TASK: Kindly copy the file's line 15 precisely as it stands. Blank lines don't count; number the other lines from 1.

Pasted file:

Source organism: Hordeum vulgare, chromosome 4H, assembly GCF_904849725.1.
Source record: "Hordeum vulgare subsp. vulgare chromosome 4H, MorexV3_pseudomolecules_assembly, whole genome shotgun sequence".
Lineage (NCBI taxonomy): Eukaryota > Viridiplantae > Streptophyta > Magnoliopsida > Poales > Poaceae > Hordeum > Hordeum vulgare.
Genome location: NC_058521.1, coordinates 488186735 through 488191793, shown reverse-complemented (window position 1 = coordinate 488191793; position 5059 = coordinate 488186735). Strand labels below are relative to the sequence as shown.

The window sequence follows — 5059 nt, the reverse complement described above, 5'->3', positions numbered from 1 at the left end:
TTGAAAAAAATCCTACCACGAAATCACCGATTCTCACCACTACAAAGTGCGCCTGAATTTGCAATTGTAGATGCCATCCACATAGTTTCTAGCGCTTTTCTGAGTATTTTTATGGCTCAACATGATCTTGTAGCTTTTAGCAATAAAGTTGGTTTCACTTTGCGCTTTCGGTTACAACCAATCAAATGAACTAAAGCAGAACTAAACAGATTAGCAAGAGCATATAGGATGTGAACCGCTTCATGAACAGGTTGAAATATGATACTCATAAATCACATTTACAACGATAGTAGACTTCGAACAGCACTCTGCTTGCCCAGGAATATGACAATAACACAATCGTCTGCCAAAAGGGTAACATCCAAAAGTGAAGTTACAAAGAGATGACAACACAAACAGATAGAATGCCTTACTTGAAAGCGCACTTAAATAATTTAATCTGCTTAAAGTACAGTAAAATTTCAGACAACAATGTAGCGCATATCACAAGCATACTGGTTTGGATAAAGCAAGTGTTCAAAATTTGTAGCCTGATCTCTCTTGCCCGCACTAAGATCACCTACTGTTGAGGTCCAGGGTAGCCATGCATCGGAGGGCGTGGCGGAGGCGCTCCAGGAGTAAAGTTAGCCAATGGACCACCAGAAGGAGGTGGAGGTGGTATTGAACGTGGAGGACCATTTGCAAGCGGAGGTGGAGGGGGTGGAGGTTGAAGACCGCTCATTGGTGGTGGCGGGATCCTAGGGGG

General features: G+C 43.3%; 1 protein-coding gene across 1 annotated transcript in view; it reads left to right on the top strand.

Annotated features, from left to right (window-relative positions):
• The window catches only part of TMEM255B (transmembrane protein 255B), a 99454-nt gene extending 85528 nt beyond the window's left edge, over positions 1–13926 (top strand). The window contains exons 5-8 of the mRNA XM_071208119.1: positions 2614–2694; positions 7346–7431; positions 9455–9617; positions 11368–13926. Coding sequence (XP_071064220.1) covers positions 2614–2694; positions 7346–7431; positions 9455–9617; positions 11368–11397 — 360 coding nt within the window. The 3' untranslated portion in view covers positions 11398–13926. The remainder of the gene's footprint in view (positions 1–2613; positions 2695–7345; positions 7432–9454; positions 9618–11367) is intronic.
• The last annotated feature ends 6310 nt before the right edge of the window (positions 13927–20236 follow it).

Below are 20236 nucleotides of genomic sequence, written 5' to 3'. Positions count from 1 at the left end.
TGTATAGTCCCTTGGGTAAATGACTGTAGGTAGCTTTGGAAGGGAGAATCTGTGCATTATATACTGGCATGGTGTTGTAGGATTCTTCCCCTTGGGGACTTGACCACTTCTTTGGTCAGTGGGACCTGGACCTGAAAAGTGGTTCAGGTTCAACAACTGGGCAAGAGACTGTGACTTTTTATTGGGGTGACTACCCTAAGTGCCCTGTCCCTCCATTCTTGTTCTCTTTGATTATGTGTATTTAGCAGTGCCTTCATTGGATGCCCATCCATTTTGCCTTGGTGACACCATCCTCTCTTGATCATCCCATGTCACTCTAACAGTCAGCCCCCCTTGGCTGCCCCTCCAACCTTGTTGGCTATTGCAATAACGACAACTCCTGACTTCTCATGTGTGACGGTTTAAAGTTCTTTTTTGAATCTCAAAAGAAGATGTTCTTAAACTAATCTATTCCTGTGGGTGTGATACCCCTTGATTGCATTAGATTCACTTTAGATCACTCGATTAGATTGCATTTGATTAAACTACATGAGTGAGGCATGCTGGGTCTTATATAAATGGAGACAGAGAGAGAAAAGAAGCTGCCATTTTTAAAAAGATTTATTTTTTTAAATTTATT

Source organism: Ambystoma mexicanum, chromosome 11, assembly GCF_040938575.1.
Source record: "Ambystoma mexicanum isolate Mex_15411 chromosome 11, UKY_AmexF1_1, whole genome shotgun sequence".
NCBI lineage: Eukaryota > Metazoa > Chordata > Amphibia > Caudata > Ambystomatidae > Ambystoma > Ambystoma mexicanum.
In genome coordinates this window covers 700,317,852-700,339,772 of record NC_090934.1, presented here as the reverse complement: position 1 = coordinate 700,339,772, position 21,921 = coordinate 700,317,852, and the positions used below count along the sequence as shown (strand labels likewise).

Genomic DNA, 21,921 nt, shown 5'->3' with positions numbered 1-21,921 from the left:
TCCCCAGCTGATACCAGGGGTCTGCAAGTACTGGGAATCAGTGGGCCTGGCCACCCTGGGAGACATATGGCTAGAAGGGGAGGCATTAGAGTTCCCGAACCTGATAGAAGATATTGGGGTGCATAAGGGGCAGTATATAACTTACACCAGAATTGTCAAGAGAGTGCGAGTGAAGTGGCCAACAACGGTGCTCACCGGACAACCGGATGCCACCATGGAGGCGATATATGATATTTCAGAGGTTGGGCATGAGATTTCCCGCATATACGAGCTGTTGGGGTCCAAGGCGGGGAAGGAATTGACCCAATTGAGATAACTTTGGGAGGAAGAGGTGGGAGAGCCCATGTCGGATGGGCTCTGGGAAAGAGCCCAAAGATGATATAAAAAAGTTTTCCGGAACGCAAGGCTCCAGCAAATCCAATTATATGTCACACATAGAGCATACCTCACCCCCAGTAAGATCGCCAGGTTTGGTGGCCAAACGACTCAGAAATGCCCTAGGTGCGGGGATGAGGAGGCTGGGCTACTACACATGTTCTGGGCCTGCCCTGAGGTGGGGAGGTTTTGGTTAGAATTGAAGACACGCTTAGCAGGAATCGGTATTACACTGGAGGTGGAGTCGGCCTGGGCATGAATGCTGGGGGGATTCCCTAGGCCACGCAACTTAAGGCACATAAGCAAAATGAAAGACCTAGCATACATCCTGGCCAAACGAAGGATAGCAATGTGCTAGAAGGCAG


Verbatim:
NCBI lineage: Eukaryota > Metazoa > Chordata > Amphibia > Caudata > Ambystomatidae > Ambystoma > Ambystoma mexicanum.